Six Nations: England 25 Scotland 13 - England still in driving seat despite patchy win over Scotland

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England’s Six Nations destiny is in their own hands despite a sloppy performance in the Calcutta Cup victory over Scotland at Twickenham.

Stuart Lancaster’s side squandered a host of simple try-scoring chances in the first quarter and found themselves trailing 13-10 at the break against a Scotland side who had lost all three matches in this year’s championship and not won at Twickenham in 32 years.

Scotland's Stuart Hogg holds up England's Mike Brown after he runs in to score a try which was disallowed for a forward pass

Scotland's Stuart Hogg holds up England's Mike Brown after he runs in to score a try which was disallowed for a forward pass

They could have done with taking those chances as well to boost a points difference that only narrowly favours them going into next weekend’s final round of the Six Nations.

England host mercurial France, while Ireland visit Scotland, a fixture not as easy as it may look given the character shown by Vern Cotter’s side on Saturday night.

Lancaster’s men top the table with a points difference of plus 37, four better than Ireland. Wales, who are also on three wins after beating Ireland earlier in the day, have a points difference of plus 12.

From the minute Huddersfield-born Luther Burrell skipped through after 30 seconds it looked like it would be a rout, but the big centre threw the ball away.

Jonathan Joseph did not make the same mistake moments later, skipping past Stuart Hogg to score from a pass by George Ford.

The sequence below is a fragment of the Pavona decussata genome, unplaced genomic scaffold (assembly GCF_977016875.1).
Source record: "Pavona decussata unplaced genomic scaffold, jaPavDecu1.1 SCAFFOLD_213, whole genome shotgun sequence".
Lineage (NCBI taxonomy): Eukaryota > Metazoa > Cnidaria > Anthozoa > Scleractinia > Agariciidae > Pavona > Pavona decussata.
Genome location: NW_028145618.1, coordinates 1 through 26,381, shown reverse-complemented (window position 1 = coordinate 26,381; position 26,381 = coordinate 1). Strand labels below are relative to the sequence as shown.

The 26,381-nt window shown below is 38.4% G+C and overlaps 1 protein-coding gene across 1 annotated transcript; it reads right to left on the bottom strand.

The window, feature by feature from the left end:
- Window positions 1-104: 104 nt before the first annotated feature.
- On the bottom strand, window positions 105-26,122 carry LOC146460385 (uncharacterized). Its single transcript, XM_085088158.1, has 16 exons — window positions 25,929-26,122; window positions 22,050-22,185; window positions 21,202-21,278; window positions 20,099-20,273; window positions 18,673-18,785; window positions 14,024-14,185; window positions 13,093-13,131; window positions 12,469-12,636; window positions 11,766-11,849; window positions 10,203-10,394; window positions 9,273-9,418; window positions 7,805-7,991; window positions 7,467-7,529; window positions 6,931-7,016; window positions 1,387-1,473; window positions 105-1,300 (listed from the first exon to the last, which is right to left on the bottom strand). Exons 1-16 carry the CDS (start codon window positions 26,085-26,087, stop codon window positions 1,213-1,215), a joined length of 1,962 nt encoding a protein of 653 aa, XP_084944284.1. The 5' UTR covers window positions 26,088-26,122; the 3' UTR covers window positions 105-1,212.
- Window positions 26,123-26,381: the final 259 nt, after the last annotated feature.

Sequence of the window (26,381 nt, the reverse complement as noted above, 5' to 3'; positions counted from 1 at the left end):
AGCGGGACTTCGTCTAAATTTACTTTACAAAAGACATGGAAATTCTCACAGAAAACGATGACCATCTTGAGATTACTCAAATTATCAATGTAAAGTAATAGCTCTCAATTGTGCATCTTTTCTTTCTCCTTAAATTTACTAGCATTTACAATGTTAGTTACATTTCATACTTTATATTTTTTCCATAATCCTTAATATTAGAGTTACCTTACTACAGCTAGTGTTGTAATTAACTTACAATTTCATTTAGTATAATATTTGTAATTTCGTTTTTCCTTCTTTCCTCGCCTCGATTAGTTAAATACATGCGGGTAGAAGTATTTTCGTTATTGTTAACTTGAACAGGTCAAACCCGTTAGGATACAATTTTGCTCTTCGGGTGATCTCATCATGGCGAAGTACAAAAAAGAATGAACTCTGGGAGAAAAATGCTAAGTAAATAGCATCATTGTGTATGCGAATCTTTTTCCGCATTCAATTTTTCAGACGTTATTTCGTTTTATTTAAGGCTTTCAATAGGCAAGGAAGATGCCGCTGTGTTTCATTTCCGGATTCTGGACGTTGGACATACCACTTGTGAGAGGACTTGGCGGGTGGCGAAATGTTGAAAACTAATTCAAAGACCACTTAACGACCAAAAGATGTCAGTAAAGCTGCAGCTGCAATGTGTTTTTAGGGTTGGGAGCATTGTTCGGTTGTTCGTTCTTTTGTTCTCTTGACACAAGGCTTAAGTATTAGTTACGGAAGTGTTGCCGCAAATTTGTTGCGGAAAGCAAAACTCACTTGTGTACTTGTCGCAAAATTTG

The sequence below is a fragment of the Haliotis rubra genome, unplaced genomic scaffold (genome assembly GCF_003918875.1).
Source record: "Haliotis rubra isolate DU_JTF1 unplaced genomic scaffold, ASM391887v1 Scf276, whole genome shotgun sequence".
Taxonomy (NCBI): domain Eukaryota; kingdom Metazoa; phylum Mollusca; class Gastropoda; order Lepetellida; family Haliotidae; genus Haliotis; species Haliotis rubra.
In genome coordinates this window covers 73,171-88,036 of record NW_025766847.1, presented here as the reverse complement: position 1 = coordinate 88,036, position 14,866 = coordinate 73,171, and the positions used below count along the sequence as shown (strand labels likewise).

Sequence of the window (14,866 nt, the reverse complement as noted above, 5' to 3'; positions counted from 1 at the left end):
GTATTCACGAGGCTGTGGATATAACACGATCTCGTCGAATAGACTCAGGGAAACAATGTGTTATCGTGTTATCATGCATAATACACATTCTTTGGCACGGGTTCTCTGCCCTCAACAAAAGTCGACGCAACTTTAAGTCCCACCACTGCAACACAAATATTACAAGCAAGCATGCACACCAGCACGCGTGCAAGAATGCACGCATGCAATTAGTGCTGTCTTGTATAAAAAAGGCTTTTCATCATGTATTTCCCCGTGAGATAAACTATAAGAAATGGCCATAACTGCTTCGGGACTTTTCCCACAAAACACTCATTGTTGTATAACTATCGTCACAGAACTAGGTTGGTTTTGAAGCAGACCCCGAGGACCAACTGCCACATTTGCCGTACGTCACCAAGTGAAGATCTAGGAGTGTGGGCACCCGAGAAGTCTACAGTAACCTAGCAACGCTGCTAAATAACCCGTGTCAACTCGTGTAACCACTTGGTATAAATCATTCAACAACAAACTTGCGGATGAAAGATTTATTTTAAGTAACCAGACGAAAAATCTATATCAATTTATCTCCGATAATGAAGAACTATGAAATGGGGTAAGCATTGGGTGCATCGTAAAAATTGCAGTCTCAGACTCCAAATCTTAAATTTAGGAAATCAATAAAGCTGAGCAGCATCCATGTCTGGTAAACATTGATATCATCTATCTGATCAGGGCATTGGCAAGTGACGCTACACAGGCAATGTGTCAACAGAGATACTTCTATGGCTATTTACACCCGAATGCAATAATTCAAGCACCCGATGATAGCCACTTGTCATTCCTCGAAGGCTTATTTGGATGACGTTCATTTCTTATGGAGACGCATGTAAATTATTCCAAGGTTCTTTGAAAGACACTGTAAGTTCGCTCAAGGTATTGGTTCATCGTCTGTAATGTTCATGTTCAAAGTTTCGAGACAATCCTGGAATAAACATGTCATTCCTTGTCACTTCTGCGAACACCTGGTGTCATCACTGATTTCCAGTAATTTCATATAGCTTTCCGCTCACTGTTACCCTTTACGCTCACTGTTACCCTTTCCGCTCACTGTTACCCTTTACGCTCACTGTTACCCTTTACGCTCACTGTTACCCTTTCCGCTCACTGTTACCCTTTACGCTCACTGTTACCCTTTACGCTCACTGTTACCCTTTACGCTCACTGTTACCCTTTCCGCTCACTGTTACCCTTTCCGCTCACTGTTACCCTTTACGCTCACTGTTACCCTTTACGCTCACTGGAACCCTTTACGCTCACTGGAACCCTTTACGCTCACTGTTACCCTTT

But after Ford’s conversion, England missed glorious chances through Jack Nowell twice and Mike Brown, with the latter possibly hindered by the fact he wore only one boot after losing it in contact in an earlier phase.

Emboldened by those numerous reprieves, Scotland responded with a try on their first attack through centre Mark Bennett, and after Greig Laidlaw scored two penalties to Ford’s one in the final 10 minutes of the half, Scotland had an improbable three-point lead.

That was erased within two and a half minutes of the second half as Ford dummied his way through the gaping holes in the Scotland defence, converting the score and then adding a penalty to give England a 10-point lead.

After Ford struck the upright with another penalty, the ball fell kindly for England and after a number of phases, Nowell finally got the try he should have had much earlier; a score that put Lancaster’s men top of the table.

But still they laboured in what was a flat performance from a side who can still win the title despite not producing a high-calibre performance since the opening-night win over Wales in Cardiff.